Stress and anxiety

Cats are meticulous groomers and conscientiously hygienic animals. Cats frequently spend between 30 and 50 percent of the day grooming. In contrast, if your cat grooms itself to the point of getting skin sores or losing hair, they might have the above-mentioned underlying medical condition or a psychological issue.

In tense or stressful situations, cats frequently brush themselves to feel better. Grooming could become a compulsive activity if it is done regularly, out of context, and interferes with daily duties. Cats frequently overgroom as a result of stress in the lower back, the inner of the thighs, and the stomach. Cats may overbrush themselves when the caregivers are not around, making it difficult to see. The majority of caregivers will observe areas where there is little or no hair. While some cats only lick in one location, others may overgroom in numerous locations.


Compulsive grooming, also known as psychogenic alopecia, is generally brought on by a change in the cat’s routine or environment, including moving to a new home or acclimating to a new family member or pet. Conflicts among cats, intense competition for resources, and boredom are additional sources of stress.

It’s imperative to have any potential medical issues ruled out by your veterinarian. Cats with psychogenic alopecia usually have hair loss without skin irritation, despite the fact that excessive overgrooming can result in secondary infections and irritation. Your cat’s hair will appear fully pulled out or split off near to the skin’s surface when viewed under a microscope.

Determine the underlying reason, identify any stressors, and, if feasible, remove them with the assistance of your veterinarian. Then, give both physical and mental stimulation, maintain regular schedules, and foster a less stressed environment. You can lessen tension in the environment by giving your cat places to hide and vertical surfaces, playing with them more, and utilizing goods that mimic a chemical that cats emit via the glands on their faces when they feel comfortable and want to let other cats in the area know that they are.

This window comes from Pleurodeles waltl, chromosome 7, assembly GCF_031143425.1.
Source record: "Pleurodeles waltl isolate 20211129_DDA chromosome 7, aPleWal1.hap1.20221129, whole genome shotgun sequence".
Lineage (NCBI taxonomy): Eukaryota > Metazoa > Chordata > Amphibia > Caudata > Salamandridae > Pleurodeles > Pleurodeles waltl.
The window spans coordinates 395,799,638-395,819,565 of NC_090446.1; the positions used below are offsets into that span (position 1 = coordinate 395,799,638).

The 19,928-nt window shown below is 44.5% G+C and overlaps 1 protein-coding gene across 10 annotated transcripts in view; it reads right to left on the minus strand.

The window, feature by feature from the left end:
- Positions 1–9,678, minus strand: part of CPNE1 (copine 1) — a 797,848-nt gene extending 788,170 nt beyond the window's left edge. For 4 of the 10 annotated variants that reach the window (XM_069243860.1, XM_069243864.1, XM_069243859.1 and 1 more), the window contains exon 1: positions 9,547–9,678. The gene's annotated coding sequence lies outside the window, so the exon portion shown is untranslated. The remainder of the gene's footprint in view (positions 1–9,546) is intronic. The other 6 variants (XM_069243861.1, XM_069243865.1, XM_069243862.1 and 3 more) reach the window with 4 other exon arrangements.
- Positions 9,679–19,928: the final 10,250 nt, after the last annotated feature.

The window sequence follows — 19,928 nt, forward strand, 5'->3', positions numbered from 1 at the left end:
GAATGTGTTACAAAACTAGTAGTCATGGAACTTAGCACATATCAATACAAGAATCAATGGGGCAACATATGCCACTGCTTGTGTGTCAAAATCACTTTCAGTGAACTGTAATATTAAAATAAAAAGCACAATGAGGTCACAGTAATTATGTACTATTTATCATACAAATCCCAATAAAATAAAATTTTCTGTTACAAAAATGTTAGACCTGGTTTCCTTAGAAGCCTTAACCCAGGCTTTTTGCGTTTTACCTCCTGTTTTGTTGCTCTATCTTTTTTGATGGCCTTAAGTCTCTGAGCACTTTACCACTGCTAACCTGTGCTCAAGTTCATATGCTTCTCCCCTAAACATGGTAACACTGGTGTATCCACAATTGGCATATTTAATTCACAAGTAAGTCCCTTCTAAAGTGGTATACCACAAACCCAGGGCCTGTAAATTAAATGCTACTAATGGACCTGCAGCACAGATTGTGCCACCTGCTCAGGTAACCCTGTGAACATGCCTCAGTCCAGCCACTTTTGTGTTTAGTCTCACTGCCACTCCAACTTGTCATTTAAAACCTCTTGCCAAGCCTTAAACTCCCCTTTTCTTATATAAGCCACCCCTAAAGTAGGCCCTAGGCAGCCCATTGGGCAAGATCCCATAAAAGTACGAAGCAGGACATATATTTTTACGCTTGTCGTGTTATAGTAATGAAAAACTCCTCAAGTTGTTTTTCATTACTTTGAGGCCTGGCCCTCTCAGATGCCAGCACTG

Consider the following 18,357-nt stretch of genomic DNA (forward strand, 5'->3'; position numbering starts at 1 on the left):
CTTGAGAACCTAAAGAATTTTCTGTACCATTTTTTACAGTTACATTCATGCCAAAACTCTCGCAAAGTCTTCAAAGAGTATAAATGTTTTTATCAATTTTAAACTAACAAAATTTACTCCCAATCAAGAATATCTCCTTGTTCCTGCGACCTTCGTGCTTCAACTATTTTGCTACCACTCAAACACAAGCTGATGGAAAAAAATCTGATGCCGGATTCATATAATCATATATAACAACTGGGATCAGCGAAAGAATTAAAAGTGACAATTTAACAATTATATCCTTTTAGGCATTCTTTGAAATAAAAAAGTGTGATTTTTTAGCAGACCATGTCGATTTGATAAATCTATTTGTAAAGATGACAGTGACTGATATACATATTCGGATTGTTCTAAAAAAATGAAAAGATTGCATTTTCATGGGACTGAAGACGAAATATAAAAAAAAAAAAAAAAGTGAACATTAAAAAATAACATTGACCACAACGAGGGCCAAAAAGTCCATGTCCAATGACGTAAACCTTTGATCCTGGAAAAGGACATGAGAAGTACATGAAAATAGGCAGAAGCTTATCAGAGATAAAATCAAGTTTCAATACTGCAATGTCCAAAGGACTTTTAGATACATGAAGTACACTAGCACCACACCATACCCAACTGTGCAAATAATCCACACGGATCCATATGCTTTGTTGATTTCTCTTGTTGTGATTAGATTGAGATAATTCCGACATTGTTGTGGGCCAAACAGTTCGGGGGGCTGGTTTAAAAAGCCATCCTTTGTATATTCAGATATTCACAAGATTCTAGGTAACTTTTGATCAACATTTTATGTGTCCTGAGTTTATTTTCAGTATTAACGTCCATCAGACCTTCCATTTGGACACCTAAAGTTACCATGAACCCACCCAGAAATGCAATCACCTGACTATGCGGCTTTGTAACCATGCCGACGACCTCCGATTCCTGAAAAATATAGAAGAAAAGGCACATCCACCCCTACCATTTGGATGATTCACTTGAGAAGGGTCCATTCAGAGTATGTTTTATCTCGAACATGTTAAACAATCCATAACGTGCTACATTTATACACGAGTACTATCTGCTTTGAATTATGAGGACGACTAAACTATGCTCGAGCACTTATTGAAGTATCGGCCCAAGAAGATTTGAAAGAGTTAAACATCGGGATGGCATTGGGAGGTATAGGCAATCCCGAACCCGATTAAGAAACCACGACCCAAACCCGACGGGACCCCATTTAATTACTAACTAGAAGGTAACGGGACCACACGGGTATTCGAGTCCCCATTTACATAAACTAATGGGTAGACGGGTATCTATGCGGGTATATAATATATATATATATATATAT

Ways to Prevent Hair Loss

Not all of the causes of cat hair loss are preventable. You can do something to keep your cat as happy and healthy as possible.

You can do something to keep your cat as happy and healthy as possible.

  • To prevent your cat from becoming irritated and beginning to overgroom, make sure it doesn’t encounter too many personal stressors, such as a change in its surroundings or another animal.
  • Give your pets a good diet, plenty of exercise, and regular veterinary exams to prevent serious health issues.
  • Keep your cat on an efficient flea preventative every month to avoid parasite infections that could cause hair loss.
  • By keeping your cat inside, you may reduce its exposure to many mites.
  • Cats could lose the fur on their hind legs for a variety of causes. The first step in treatment is to identify the cause of the hair loss. If you notice that your cat is balding, take it to the vet for a checkup. The faster the underlying issue is located, the faster the cat will recover its health and regenerate its coat.

Taking Care of Cat Hair Loss

If you suspect your pet is sick, contact your veterinarian straight away. If you have any questions about your dog’s health, always see your veterinarian first. They have seen your dog, know its medical history, and can provide the best guidance for your pet.